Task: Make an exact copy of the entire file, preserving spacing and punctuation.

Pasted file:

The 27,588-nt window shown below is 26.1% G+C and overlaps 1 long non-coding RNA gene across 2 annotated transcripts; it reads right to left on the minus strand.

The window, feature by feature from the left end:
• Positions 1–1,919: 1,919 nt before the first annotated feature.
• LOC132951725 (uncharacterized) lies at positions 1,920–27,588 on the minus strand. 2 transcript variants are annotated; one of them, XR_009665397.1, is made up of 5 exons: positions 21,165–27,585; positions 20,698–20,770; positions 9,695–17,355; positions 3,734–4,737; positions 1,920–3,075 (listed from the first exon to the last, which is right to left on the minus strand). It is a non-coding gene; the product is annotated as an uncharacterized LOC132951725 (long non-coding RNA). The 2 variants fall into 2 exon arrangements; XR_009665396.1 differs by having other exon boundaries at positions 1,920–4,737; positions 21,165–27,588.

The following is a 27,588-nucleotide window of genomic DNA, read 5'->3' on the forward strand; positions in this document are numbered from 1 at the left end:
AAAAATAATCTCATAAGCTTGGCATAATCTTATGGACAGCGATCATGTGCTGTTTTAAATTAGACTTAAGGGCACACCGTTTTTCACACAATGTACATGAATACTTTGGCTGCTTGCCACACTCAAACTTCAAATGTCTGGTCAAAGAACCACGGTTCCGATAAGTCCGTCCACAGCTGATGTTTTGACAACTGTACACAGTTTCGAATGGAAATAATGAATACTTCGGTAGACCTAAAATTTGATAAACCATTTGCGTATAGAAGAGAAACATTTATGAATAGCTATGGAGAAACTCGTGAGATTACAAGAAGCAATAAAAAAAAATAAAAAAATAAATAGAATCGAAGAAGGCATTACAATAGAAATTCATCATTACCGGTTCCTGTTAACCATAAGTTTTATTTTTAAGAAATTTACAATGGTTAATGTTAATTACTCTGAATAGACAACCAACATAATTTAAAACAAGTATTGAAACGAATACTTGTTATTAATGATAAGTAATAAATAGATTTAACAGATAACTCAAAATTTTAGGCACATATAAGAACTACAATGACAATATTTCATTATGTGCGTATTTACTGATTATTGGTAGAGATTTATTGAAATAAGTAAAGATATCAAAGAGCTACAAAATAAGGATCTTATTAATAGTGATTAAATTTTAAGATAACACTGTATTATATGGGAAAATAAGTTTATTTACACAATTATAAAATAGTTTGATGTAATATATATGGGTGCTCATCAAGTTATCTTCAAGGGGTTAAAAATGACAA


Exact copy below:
The 27,588-nt window shown below is 26.1% G+C and overlaps 1 long non-coding RNA gene across 2 annotated transcripts; it reads right to left on the minus strand.

The window, feature by feature from the left end:
• Positions 1–1,919: 1,919 nt before the first annotated feature.
• LOC132951725 (uncharacterized) lies at positions 1,920–27,588 on the minus strand. 2 transcript variants are annotated; one of them, XR_009665397.1, is made up of 5 exons: positions 21,165–27,585; positions 20,698–20,770; positions 9,695–17,355; positions 3,734–4,737; positions 1,920–3,075 (listed from the first exon to the last, which is right to left on the minus strand). It is a non-coding gene; the product is annotated as an uncharacterized LOC132951725 (long non-coding RNA). The 2 variants fall into 2 exon arrangements; XR_009665396.1 differs by having other exon boundaries at positions 1,920–4,737; positions 21,165–27,588.

The following is a 27,588-nucleotide window of genomic DNA, read 5'->3' on the forward strand; positions in this document are numbered from 1 at the left end:
AAAAATAATCTCATAAGCTTGGCATAATCTTATGGACAGCGATCATGTGCTGTTTTAAATTAGACTTAAGGGCACACCGTTTTTCACACAATGTACATGAATACTTTGGCTGCTTGCCACACTCAAACTTCAAATGTCTGGTCAAAGAACCACGGTTCCGATAAGTCCGTCCACAGCTGATGTTTTGACAACTGTACACAGTTTCGAATGGAAATAATGAATACTTCGGTAGACCTAAAATTTGATAAACCATTTGCGTATAGAAGAGAAACATTTATGAATAGCTATGGAGAAACTCGTGAGATTACAAGAAGCAATAAAAAAAAATAAAAAAATAAATAGAATCGAAGAAGGCATTACAATAGAAATTCATCATTACCGGTTCCTGTTAACCATAAGTTTTATTTTTAAGAAATTTACAATGGTTAATGTTAATTACTCTGAATAGACAACCAACATAATTTAAAACAAGTATTGAAACGAATACTTGTTATTAATGATAAGTAATAAATAGATTTAACAGATAACTCAAAATTTTAGGCACATATAAGAACTACAATGACAATATTTCATTATGTGCGTATTTACTGATTATTGGTAGAGATTTATTGAAATAAGTAAAGATATCAAAGAGCTACAAAATAAGGATCTTATTAATAGTGATTAAATTTTAAGATAACACTGTATTATATGGGAAAATAAGTTTATTTACACAATTATAAAATAGTTTGATGTAATATATATGGGTGCTCATCAAGTTATCTTCAAGGGGTTAAAAATGACAA